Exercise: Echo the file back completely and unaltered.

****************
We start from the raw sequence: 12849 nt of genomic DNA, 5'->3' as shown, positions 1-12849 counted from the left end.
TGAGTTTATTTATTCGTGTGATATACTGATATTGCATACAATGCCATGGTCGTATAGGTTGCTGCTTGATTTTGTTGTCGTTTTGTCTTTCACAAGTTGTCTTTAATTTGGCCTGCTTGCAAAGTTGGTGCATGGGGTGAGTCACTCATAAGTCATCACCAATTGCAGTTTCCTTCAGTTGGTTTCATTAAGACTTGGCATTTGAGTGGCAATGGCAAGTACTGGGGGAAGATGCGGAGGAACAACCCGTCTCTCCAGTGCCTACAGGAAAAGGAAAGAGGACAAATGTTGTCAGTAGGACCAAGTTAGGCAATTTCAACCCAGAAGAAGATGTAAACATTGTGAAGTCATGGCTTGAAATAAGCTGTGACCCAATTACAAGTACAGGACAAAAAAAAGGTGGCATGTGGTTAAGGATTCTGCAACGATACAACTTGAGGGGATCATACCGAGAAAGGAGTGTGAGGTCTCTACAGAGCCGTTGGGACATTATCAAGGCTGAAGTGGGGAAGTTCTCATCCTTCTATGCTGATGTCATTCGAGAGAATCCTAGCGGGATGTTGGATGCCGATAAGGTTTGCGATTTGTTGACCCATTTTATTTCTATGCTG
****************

We start from the raw sequence: 12849 nt of genomic DNA, 5'->3' as shown, positions 1-12849 counted from the left end.
TGAGTTTATTTATTCGTGTGATATACTGATATTGCATACAATGCCATGGTCGTATAGGTTGCTGCTTGATTTTGTTGTCGTTTTGTCTTTCACAAGTTGTCTTTAATTTGGCCTGCTTGCAAAGTTGGTGCATGGGGTGAGTCACTCATAAGTCATCACCAATTGCAGTTTCCTTCAGTTGGTTTCATTAAGACTTGGCATTTGAGTGGCAATGGCAAGTACTGGGGGAAGATGCGGAGGAACAACCCGTCTCTCCAGTGCCTACAGGAAAAGGAAAGAGGACAAATGTTGTCAGTAGGACCAAGTTAGGCAATTTCAACCCAGAAGAAGATGTAAACATTGTGAAGTCATGGCTTGAAATAAGCTGTGACCCAATTACAAGTACAGGACAAAAAAAAGGTGGCATGTGGTTAAGGATTCTGCAACGATACAACTTGAGGGGATCATACCGAGAAAGGAGTGTGAGGTCTCTACAGAGCCGTTGGGACATTATCAAGGCTGAAGTGGGGAAGTTCTCATCCTTCTATGCTGATGTCATTCGAGAGAATCCTAGCGGGATGTTGGATGCCGATAAGGTTTGCGATTTGTTGACCCATTTTATTTCTATGCTG